WASHINGTON — Defense spending is about to enter a steep decline that may force the Pentagon to abandon some military missions, shrink the armed forces and perhaps limit America’s role in the world, Defense Secretary Robert Gates said Tuesday.
In one of his final policy speeches before retiring next month, Gates said he has been disappointed by Pentagon efforts thus far to find budget savings. But he also cautioned that further cuts on the scale proposed by some — including President Barack Obama — will require tough decisions on eliminating some weapons and overseas missions.
Gates did not spell out his own vision for how to manage such reductions. But he identified several weapons as “absolutely critical” for the future — including a new fleet of aerial refueling planes, more Navy ships and a new fleet of nuclear armed submarines.
In remarks at the American Enterprise Institute, a conservative-leaning think tank that is generally hostile to defense spending cuts, Gates said it is time to acknowledge that the post-2001 years of nearly unquestioned defense spending, similar to Cold War expenditures, have come to an end.
“We’re not going to see a return to Cold War-level defense budgets,” Gates said, citing a “bleak fiscal outlook” for the U.S.
“The money and political support simply aren’t there,” he said.
Gates, who succeeded Donald H. Rumsfeld in December 2006, said he has already reduced or eliminated spending in the most obvious areas.
“The ‘low-hanging fruit’ — those weapons and other programs considered most questionable — have not only been plucked, they have been stomped and crushed,” he said.
And while further reductions are unavoidable, some weapons should be exempt from the budget axe, Gates said. He cited a new aerial refueling plane for the Air Force, a next-generation fleet of F-35 strike aircraft to maintain a margin of superiority over Russia and China, more ships and “at some point” a replacement for the Navy’s fleet of ballistic missile submarines.
Gates called for a review of basic defense strategy to ensure that budget cuts are suited to the kind of military and security power the U.S. believes it needs in the years ahead. He started the review after Obama announced on April 13 that he wanted another $400 billion in defense savings over the next 12 years.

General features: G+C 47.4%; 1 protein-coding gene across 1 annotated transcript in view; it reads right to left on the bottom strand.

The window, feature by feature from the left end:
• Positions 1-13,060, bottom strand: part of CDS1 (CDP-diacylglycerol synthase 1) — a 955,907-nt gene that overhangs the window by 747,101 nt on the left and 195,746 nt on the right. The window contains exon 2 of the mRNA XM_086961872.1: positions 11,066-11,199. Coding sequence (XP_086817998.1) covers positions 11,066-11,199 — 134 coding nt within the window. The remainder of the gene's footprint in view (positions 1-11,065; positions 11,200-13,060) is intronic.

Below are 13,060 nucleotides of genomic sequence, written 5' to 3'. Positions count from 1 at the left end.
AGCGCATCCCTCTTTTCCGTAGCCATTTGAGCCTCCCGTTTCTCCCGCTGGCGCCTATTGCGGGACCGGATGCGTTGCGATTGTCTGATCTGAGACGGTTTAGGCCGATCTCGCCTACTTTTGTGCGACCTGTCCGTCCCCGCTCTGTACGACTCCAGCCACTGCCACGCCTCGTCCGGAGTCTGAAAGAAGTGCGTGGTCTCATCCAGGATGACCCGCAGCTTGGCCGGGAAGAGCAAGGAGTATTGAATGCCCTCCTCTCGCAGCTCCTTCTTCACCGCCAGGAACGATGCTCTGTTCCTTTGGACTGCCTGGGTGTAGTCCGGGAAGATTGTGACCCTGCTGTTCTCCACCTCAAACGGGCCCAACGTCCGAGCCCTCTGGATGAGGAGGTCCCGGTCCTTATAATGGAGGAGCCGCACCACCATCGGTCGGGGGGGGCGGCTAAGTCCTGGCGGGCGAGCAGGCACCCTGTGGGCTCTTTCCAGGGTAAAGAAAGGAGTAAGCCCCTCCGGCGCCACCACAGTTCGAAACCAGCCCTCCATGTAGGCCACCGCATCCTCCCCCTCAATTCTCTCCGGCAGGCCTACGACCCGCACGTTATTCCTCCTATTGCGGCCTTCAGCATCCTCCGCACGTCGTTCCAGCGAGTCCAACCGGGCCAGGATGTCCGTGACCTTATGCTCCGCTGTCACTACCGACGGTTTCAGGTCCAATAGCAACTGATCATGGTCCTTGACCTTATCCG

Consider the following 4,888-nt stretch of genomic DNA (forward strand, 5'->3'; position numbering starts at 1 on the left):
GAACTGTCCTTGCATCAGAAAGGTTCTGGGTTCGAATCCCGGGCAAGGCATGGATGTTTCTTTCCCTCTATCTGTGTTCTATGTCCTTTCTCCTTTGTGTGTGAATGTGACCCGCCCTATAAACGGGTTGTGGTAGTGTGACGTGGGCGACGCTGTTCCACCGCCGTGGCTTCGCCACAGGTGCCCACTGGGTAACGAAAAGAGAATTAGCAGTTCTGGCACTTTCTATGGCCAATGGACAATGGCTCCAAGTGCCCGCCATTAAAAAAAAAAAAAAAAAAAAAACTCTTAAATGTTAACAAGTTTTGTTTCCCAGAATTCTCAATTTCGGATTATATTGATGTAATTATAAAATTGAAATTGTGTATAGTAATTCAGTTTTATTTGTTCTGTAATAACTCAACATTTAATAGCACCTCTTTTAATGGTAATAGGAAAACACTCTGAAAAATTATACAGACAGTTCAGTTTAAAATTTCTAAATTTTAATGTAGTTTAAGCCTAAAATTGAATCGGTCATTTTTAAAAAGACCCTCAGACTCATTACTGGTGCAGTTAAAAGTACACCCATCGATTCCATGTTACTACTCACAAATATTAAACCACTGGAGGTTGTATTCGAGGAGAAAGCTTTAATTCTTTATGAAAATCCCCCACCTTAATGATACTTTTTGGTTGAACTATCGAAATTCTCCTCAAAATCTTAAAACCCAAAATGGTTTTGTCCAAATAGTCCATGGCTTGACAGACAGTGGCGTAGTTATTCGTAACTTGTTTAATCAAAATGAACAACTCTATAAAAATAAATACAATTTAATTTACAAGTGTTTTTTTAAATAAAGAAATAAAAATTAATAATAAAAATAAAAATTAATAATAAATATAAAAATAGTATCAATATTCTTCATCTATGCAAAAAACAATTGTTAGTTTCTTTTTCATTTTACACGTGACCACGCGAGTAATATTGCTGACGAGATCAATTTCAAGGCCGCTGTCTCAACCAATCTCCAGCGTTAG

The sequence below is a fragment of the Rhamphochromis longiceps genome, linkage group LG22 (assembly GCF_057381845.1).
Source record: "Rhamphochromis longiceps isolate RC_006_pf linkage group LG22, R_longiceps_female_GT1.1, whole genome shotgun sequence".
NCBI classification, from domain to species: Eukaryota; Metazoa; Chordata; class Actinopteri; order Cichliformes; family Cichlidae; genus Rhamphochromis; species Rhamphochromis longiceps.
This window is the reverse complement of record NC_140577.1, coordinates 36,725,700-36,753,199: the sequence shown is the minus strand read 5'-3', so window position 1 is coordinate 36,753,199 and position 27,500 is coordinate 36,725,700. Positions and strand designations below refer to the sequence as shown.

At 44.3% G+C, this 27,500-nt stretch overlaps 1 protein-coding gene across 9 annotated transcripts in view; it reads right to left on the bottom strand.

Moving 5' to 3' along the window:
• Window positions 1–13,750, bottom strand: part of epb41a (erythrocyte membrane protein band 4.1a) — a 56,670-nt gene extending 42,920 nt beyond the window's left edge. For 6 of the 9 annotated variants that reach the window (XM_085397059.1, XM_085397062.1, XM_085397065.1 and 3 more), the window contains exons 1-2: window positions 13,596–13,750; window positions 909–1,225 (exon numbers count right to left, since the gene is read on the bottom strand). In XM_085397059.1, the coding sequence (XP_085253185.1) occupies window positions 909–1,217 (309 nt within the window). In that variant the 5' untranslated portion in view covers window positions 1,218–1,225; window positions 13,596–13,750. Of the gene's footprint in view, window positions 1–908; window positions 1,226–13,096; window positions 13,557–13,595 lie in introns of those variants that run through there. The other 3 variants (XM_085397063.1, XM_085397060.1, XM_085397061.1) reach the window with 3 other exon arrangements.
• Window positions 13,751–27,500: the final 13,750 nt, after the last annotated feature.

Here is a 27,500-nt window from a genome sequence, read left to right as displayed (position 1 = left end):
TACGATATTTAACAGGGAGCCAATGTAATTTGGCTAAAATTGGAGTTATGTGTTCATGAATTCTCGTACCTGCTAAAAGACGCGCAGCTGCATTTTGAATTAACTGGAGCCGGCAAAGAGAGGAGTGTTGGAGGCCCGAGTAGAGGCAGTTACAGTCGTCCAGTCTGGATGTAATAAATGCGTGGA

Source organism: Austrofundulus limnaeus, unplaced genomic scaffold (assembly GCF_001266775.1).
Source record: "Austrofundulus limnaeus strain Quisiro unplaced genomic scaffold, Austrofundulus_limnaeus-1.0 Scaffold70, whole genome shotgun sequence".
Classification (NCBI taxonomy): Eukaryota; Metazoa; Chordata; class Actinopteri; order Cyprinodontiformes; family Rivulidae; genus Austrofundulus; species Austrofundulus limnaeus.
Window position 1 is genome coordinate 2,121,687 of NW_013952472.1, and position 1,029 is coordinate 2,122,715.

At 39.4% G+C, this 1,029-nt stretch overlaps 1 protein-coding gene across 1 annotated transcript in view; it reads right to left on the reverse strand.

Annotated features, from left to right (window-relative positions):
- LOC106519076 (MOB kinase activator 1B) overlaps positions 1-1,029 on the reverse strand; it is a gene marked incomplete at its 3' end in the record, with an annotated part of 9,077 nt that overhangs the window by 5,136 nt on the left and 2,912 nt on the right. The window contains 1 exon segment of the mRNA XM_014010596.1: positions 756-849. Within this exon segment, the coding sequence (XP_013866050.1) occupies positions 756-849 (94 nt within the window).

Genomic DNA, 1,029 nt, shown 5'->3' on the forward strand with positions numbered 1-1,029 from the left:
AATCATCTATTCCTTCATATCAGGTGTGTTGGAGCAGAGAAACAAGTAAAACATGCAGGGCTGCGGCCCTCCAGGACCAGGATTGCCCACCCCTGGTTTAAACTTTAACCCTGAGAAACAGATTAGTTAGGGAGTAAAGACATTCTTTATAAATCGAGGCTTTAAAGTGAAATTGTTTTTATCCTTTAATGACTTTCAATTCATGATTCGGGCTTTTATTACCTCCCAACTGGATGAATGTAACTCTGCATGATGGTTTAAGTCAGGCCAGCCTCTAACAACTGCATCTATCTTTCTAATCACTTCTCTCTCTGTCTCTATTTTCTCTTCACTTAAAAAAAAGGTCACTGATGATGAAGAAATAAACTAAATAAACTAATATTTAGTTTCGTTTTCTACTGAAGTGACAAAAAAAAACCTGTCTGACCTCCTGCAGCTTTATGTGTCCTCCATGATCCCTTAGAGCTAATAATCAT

“If we are going to reduce the resources and the size of the U.S. military, people need to make conscious choices about what the implications are for the security of the country,” Gates said.
“They need to understand what it could mean for a smaller pool of troops and their families if America is forced into a protracted land war again — yes, the kind no defense secretary should recommend anytime soon, but one we may not be able to avoid.”
Gates is leaving to his designated successor, Leon Panetta, the tough task of meeting White House and congressional demands for new budget savings while the nation is still at war. But before he goes, Gates said he wants to ensure that decisions are based on a broad review of future military needs.
“If the political leadership of this country decides that it must reduce the investment in defense by hundreds of billions of dollars, then I don’t think we can afford to have anything that’s ‘off the table,'” Gates told reporters last week when asked whether the review would consider eliminating part of the U.S. nuclear arsenal.
Gates has said that all three “legs” of the U.S. strategy nuclear force — bombers, land-based missiles and nuclear-armed submarines — are due for expensive modernization.
“You may have to make some choices there,” he said April 21, implying that one of those components might have to be dropped.
That is the kind of choice that Gates previously had said need not be made. In warning last August against “steep and unwise” reductions in defense spending, Gates argued that he already had cut as much as was advisable.
“The current and planned defense budgets, which project modest but steady growth, represent the minimum level of spending necessary to sustain a military at war and to protect our interests and future capabilities in a dangerous and unstable world,” he said then.
Some in Congress are pushing to cut defense even more deeply as part of a broader effort to shrink the government’s deepening budget deficits; the shortfall in the current budget year alone is expected to reach $1.5 trillion.
That political momentum is reinforced by a perception that the wars in Iraq and Afghanistan are coming to an end, and that the killing of Osama bin Laden means the war on terror is winding down. Gates, however, is quick to point out that Afghanistan remains unstable and military crises tend to erupt without long lead times.